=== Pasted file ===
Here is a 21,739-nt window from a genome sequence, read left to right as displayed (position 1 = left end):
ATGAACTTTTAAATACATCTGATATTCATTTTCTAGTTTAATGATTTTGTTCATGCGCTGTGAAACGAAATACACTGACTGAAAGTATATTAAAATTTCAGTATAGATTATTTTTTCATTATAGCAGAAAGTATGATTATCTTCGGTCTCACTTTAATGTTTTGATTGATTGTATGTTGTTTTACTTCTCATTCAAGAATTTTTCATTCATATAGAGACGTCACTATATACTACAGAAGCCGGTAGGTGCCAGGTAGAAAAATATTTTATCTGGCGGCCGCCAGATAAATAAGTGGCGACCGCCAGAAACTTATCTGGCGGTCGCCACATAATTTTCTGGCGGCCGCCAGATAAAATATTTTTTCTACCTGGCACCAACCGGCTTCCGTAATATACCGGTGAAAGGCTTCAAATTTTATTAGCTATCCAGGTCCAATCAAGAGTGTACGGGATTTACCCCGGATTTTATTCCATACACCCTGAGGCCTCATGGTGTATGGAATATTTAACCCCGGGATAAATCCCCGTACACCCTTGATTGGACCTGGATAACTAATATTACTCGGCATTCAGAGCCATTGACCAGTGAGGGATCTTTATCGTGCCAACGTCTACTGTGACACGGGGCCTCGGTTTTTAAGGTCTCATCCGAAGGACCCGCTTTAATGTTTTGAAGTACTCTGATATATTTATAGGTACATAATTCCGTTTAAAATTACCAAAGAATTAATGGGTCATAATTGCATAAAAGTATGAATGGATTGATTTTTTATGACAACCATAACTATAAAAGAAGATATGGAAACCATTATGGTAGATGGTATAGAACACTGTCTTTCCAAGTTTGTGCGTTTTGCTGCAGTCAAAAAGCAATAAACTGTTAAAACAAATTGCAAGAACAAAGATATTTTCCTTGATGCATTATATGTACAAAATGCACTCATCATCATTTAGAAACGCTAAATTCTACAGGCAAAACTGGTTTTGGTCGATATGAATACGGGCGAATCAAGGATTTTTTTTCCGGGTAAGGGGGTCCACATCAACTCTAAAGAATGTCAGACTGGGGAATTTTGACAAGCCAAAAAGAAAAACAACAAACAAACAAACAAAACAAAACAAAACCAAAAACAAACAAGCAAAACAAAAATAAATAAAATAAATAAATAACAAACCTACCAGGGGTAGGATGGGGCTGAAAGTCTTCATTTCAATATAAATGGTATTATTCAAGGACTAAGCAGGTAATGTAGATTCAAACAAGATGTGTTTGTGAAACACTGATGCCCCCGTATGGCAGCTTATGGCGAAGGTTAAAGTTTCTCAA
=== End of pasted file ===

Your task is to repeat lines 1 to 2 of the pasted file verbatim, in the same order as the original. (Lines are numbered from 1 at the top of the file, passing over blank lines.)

Here is a 21,739-nt window from a genome sequence, read left to right as displayed (position 1 = left end):
ATGAACTTTTAAATACATCTGATATTCATTTTCTAGTTTAATGATTTTGTTCATGCGCTGTGAAACGAAATACACTGACTGAAAGTATATTAAAATTTCAGTATAGATTATTTTTTCATTATAGCAGAAAGTATGATTATCTTCGGTCTCACTTTAATGTTTTGATTGATTGTATGTTGTTTTACTTCTCATTCAAGAATTTTTCATTCATATAGAGACGTCACTATATACTACAGAAGCCGGTAGGTGCCAGGTAGAAAAATATTTTATCTGGCGGCCGCCAGATAAATAAGTGGCGACCGCCAGAAACTTATCTGGCGGTCGCCACATAATTTTCTGGCGGCCGCCAGATAAAATATTTTTTCTACCTGGCACCAACCGGCTTCCGTAATATACCGGTGAAAGGCTTCAAATTTTATTAGCTATCCAGGTCCAATCAAGAGTGTACGGGATTTACCCCGGATTTTATTCCATACACCCTGAGGCCTCATGGTGTATGGAATATTTAACCCCGGGATAAATCCCCGTACACCCTTGATTGGACCTGGATAACTAATATTACTCGGCATTCAGAGCCATTGACCAGTGAGGGATCTTTATCGTGCCAACGTCTACTGTGACACGGGGCCTCGGTTTTTAAGGTCTCATCCGAAGGACCCGCTTTAATGTTTTGAAGTACTCTGATATATTTATAGGTACATAATTCCGTTTAAAATTACCAAAGAATTAATGGGTCATAATTGCATAAAAGTATGAATGGATTGATTTTTTATGACAACCATAACTATAAAAGAAGATATGGAAACCATTATGGTAGATGGTATAGAACACTGTCTTTCCAAGTTTGTGCGTTTTGCTGCAGTCAAAAAGCAATAAACTGTTAAAACAAATTGCAAGAACAAAGATATTTTCCTTGATGCATTATATGTACAAAATGCACTCATCATCATTTAGAAACGCTAAATTCTACAGGCAAAACTGGTTTTGGTCGATATGAATACGGGCGAATCAAGGATTTTTTTTCCGGGTAAGGGGGTCCACATCAACTCTAAAGAATGTCAGACTGGGGAATTTTGACAAGCCAAAAAGAAAAACAACAAACAAACAAACAAAACAAAACAAAACCAAAAACAAACAAGCAAAACAAAAATAAATAAAATAAATAAATAACAAACCTACCAGGGGTAGGATGGGGCTGAAAGTCTTCATTTCAATATAAATGGTATTATTCAAGGACTAAGCAGGTAATGTAGATTCAAACAAGATGTGTTTGTGAAACACTGATGCCCCCGTATGGCAGCTTATGGCGAAGGTTAAAGTTTCTCAA